A study conducted was designed to evaluate the worth of cryotherapy when used on horses that were being treated for colitis and were therefore at increased risk for laminitis.
Inflammation and swelling around the growth plates of various long bones in young horses is known as physitis. As with other developmental orthopedic diseases, the causes of physitis are not completely understood.
If a young horse’s legs are subjected to too much exercise that twists the legs, ligaments that hold the small splint bones in place one either side of the cannon bones may become stressed and sore. Known as "splints," these blemishes can cause acute unsoundness.
Management of steady growth in young horses is important for proper bone development. Careful coordination is required among the many functions that end in growth to a body size of five times the human in about one-tenth the time.
Skeletal lesions in young horses usually occur in specific joints such as the stifle, shoulder, hock, and fetlock. Usually, only one or two joints are affected and if two are affected, they often occur bilaterally in the same joint.
If the bone formation process is disturbed or interrupted, the result is usually some type of developmental orthopedic disease, which could affect future soundness and performance.
Older riders and older horses share something in common: both groups are frequently plagued with the pain, stiffness, and limited range of movement caused by arthritis. Not surprisingly, the same management strategies—keep moving, stretch, take pain medications—have been used with some success for humans and horses.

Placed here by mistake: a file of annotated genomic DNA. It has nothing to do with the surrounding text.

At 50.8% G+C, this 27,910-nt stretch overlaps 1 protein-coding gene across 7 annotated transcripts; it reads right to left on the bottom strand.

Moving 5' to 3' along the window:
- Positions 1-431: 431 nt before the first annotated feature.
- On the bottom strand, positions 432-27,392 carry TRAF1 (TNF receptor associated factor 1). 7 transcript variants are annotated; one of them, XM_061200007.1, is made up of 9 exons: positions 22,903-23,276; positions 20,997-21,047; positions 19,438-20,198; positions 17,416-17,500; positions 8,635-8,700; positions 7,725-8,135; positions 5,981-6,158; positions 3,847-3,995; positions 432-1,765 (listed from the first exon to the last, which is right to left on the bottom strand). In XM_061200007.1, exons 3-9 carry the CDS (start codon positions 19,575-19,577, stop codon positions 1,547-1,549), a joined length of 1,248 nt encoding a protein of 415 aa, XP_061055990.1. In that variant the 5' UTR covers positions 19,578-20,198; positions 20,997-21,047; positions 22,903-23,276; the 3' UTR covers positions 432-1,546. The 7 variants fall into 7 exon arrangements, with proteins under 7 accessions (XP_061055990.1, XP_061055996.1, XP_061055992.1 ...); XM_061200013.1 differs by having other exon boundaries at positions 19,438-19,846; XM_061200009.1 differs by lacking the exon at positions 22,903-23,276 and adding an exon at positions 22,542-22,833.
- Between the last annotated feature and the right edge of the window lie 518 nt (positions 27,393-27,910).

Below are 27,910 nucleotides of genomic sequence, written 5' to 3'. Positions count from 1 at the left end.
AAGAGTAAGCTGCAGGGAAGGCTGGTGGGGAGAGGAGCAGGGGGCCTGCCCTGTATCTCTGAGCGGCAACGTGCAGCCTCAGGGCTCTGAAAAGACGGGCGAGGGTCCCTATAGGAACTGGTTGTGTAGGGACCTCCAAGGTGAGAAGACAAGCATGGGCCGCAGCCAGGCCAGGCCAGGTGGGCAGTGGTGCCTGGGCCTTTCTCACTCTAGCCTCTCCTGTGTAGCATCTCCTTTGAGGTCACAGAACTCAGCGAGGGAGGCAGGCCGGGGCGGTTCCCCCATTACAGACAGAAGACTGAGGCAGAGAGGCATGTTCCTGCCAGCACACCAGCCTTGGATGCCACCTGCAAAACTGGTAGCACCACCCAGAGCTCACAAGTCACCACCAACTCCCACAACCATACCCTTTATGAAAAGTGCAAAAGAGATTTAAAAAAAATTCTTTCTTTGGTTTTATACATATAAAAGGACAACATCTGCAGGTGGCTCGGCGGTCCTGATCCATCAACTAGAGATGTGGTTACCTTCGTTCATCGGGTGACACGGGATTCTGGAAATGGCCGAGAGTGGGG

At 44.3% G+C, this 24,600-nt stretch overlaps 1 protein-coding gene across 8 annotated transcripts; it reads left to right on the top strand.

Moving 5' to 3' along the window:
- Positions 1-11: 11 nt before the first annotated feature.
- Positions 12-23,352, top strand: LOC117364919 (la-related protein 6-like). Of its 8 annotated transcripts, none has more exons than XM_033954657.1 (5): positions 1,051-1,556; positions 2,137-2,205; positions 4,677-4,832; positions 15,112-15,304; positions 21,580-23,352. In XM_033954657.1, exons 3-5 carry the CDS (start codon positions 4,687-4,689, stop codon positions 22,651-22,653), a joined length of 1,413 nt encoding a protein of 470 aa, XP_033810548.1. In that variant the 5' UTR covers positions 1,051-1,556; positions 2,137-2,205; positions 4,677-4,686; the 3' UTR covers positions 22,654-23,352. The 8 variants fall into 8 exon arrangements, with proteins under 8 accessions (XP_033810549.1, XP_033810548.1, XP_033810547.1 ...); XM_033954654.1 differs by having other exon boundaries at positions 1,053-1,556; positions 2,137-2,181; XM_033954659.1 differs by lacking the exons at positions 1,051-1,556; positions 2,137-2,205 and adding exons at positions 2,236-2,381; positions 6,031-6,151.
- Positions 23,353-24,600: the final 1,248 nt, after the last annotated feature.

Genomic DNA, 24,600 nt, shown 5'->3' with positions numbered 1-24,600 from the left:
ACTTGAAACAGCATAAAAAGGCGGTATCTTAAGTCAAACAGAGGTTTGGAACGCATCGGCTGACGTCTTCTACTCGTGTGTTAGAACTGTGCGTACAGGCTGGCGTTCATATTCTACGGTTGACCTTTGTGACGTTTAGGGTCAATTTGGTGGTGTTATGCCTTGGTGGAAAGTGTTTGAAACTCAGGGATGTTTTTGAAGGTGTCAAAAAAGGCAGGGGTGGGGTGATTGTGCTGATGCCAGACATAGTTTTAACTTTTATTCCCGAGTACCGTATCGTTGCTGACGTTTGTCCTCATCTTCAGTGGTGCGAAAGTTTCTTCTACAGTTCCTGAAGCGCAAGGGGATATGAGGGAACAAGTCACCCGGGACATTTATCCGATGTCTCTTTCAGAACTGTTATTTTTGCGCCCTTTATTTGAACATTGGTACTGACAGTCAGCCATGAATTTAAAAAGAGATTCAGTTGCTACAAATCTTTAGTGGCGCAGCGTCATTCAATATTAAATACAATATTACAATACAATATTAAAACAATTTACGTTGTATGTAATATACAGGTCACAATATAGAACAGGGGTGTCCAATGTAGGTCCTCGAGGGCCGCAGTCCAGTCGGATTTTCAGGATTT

A study designed to investigate the effects of oral glucosamine supplementation in young horses was recently conducted at Texas A&M University. The study set out to determine if glucosamine HCl could affect joint inflammation and cartilage metabolism after an inflammatory insult.
A short, choppy stride; standing with one foot pointed ahead of the other; forefoot lameness that’s easily seen on hard ground or when the horse is moving on a circle; increased stumbling. These are all common signs of navicular syndrome.
In the same way that ordinary treadmills can be used in exercise and conditioning programs for horses, water treadmills are part of the rehabilitation schedule for some horses recovering from joint injuries or surgery.
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